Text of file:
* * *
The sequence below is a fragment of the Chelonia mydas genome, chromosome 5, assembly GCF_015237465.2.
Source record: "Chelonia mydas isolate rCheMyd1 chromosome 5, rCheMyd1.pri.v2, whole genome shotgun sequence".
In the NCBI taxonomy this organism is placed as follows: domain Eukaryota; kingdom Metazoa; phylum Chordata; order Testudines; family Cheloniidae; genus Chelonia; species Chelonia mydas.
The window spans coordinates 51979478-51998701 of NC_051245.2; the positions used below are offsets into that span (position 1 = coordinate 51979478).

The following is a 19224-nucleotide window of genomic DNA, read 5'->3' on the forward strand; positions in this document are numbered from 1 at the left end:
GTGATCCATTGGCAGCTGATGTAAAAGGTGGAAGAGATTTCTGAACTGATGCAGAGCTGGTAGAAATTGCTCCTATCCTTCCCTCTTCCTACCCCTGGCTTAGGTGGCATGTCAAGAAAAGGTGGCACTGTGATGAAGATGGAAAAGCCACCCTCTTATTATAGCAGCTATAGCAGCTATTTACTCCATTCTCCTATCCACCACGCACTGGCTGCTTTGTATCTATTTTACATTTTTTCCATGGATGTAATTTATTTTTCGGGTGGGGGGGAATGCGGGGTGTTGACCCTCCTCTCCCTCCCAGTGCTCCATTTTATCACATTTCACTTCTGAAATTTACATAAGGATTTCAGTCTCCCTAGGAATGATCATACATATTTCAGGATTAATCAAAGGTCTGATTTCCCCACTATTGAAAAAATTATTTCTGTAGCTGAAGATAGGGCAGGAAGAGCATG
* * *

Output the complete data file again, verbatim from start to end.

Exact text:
The sequence below is a fragment of the Chelonia mydas genome, chromosome 5, assembly GCF_015237465.2.
Source record: "Chelonia mydas isolate rCheMyd1 chromosome 5, rCheMyd1.pri.v2, whole genome shotgun sequence".
In the NCBI taxonomy this organism is placed as follows: domain Eukaryota; kingdom Metazoa; phylum Chordata; order Testudines; family Cheloniidae; genus Chelonia; species Chelonia mydas.
The window spans coordinates 51979478-51998701 of NC_051245.2; the positions used below are offsets into that span (position 1 = coordinate 51979478).

The following is a 19224-nucleotide window of genomic DNA, read 5'->3' on the forward strand; positions in this document are numbered from 1 at the left end:
GTGATCCATTGGCAGCTGATGTAAAAGGTGGAAGAGATTTCTGAACTGATGCAGAGCTGGTAGAAATTGCTCCTATCCTTCCCTCTTCCTACCCCTGGCTTAGGTGGCATGTCAAGAAAAGGTGGCACTGTGATGAAGATGGAAAAGCCACCCTCTTATTATAGCAGCTATAGCAGCTATTTACTCCATTCTCCTATCCACCACGCACTGGCTGCTTTGTATCTATTTTACATTTTTTCCATGGATGTAATTTATTTTTCGGGTGGGGGGGAATGCGGGGTGTTGACCCTCCTCTCCCTCCCAGTGCTCCATTTTATCACATTTCACTTCTGAAATTTACATAAGGATTTCAGTCTCCCTAGGAATGATCATACATATTTCAGGATTAATCAAAGGTCTGATTTCCCCACTATTGAAAAAATTATTTCTGTAGCTGAAGATAGGGCAGGAAGAGCATG